Healthcare is one of the single greatest out-of-pocket expenses for many American families. Healthcare Flexible Spending Accounts (FSAs) allow employees to set aside funds pre-tax to cover common medical, dental, and vision expenses that they would normally pay out of pocket. These accounts cover things like insurance deductibles, co-payments for doctor visits, medical equipment, eyeglasses, dental work, prescription drugs, and even over the counter drugs like pain relievers and cold medicines. When used properly, FSAs can help reduce the stress of affording medical expenses. Here are a few tips to help your employees make the most of their FSA.

Know Eligibility Rules

When it comes to FSAs, eligibility is everything. Whether you’ve offered an FSA for years or you’re rolling it out for the first time, it pays to make sure that your employees know what purchases are eligible and which ones are not.
Your plan administrator can provide you with a list of items that are eligible, helping your employees avoid costly penalties for using their FSA funds on ineligible expenses. Both physical and electronic copies of the eligible/ineligible list should be available to ensure that employees can access the list anywhere. Be sure to share Flexible Spending Account Basics with your employees to help them learn more about this valuable benefit.

More Than Medical Expenses

While your employees can contribute up to $2,750 in 2020 for their approved health care expenses, that’s not the only way that your employees can save. Expanding your benefit offerings to include a Dependent Care FSA can also allow them to save on their child care expenses.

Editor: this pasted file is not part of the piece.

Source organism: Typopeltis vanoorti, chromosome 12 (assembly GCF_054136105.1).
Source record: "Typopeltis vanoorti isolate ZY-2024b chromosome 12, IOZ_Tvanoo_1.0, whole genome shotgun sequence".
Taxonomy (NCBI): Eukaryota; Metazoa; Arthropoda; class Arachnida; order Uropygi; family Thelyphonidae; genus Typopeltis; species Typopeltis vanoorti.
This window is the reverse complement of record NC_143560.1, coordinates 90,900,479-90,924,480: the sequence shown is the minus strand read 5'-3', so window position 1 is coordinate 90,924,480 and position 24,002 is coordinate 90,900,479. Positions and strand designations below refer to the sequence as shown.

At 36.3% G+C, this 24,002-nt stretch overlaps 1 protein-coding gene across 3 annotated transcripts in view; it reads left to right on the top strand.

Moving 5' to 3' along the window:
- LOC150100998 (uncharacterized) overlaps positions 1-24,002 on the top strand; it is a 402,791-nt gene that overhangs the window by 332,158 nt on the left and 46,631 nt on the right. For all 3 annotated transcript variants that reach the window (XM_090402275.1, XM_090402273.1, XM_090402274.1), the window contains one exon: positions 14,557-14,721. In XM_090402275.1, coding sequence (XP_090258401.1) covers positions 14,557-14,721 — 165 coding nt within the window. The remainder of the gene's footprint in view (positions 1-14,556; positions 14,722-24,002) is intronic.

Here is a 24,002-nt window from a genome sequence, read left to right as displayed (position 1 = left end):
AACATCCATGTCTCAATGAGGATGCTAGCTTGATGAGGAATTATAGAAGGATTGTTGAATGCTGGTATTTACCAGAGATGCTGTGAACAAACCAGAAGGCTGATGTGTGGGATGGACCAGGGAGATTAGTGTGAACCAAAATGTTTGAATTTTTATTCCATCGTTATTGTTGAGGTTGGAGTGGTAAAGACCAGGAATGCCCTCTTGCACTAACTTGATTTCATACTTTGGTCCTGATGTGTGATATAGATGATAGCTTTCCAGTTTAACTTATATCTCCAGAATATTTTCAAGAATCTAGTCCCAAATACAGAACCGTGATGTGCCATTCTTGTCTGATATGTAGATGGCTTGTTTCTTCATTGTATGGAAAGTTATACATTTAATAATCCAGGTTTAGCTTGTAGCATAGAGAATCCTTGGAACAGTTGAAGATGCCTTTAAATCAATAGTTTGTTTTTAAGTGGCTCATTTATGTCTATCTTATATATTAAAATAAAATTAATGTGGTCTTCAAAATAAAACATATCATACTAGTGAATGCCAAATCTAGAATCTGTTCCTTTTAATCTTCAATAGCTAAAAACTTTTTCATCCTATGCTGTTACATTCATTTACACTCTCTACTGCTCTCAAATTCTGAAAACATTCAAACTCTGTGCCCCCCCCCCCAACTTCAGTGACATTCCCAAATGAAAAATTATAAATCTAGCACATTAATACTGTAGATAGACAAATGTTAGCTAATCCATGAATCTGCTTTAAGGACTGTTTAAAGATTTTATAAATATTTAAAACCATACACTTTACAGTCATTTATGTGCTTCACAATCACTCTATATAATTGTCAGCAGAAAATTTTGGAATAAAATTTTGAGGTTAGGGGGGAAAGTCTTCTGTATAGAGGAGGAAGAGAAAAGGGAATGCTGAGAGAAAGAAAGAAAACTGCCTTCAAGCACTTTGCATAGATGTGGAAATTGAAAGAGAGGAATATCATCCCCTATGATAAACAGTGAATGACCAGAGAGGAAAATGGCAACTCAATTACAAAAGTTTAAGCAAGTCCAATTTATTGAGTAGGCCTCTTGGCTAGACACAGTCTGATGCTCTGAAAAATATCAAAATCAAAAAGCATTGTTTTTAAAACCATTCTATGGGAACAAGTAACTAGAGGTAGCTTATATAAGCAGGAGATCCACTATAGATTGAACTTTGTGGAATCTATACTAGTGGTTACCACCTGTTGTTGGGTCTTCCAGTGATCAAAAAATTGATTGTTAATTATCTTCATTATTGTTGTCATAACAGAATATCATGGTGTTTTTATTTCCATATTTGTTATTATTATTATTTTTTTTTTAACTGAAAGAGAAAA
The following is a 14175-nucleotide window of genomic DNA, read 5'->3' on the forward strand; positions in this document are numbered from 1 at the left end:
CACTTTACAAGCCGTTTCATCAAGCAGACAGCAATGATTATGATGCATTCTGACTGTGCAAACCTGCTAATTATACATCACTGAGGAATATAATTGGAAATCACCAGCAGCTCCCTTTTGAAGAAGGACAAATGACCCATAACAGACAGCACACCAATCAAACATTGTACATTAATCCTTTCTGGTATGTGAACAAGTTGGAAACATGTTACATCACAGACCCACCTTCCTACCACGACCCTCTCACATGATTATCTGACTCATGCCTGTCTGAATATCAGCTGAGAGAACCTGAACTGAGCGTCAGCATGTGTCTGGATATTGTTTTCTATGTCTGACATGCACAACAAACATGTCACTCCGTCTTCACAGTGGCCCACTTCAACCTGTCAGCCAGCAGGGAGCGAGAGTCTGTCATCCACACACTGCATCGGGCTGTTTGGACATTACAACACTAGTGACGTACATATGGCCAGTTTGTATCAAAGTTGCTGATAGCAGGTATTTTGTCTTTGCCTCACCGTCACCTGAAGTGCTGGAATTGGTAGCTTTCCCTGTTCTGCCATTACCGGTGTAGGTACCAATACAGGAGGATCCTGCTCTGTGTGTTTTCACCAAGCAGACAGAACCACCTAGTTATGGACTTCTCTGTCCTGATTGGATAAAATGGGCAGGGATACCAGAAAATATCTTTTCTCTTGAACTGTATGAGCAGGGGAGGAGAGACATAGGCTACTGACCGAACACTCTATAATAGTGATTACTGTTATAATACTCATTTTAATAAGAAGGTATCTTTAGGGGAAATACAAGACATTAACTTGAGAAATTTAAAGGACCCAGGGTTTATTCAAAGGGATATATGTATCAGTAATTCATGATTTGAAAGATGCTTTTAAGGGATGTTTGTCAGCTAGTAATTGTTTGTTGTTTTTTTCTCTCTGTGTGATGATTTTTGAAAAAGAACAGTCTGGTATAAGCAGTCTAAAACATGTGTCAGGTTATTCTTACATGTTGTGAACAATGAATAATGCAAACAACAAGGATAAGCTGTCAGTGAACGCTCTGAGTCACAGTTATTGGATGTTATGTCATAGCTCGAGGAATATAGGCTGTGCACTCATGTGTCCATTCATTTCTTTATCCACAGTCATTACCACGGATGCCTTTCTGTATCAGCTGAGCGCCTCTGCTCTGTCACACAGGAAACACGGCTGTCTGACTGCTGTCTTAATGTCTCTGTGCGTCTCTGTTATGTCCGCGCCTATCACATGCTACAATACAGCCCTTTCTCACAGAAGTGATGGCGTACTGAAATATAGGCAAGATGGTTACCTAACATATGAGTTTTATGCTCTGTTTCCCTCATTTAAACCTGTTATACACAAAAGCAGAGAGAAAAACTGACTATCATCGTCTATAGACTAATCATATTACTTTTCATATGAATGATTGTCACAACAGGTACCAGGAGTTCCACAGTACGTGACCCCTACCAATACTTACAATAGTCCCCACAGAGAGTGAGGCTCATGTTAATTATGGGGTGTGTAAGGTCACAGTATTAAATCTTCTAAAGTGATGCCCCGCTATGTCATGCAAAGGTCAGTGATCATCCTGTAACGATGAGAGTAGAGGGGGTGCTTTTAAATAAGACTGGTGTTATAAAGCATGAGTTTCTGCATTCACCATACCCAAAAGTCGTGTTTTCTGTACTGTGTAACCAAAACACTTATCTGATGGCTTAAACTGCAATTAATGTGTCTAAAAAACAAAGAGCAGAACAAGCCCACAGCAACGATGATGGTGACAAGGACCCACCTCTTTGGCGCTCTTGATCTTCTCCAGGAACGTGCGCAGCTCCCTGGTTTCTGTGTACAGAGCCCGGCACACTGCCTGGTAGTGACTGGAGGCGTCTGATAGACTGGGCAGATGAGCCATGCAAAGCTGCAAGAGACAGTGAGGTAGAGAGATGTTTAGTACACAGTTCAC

Dependent Care FSAs are used to pay for before- and after-school care for children under age 13, day camps, and adult care for elderly parents. Employees can contribute up to $5,000 per year to their Dependent Care FSA. Since the deductions are taken out pre-tax, employees can save money by reducing their tax liability.

Extra Time to Use Funds

For years, a big downside with FSAs was that they were a ‘use it or lose it’ benefit. Any amount that hadn’t used by the end of the plan year would be forfeited, meaning that your employees’ hard-earned funds may be lost.

You can help your employees use all of their FSA funds by offering either the 2.5 month extension or the $500 carryover provision in your plan. The extension provides employees with additional time in the next plan year to spend unused funds. The carryover allows employees to roll up to $500 in unused funds into the next plan year.

Both provisions can provide your employees with much needed relief from the dreaded ‘use it or lose it’ rule. Talk to your plan administrator and HR team about implementing one of these cost-saving options.

Keep a Record

Since the IRS requires plan administrators to verify that 100% of FSA transactions are for eligible medical or dependent care expenses, it’s important for your employees to keep their receipts for all FSA purchases. Having receipts allows your FSA to stay compliant with IRS regulations.

When expenses can’t be verified automatically at the point of sale, plan administrators may request receipts for those purchases. Encourage your employees to keep a file of all FSA-related expenses by scanning all of their receipts and retaining them to avoid any discrepancies.

Plan Administration You Can Trust

Selecting the right benefit plans for your company and employees can be a daunting task for many small and mid-size employers – that’s where we come in. Sheakley’s benefits experts provide top-notch benefit administration, ensuring simple, efficient and successful benefits programs for your employees including FSAs, HSAs, parking and transit plans, and other valuable benefits.

Learn more about Sheakley’s benefit programs and contact us for your free consultation today. Stay up-to-date on all things Sheakley by subscribing to our blog and following us on social media. Join the discussion by commenting below.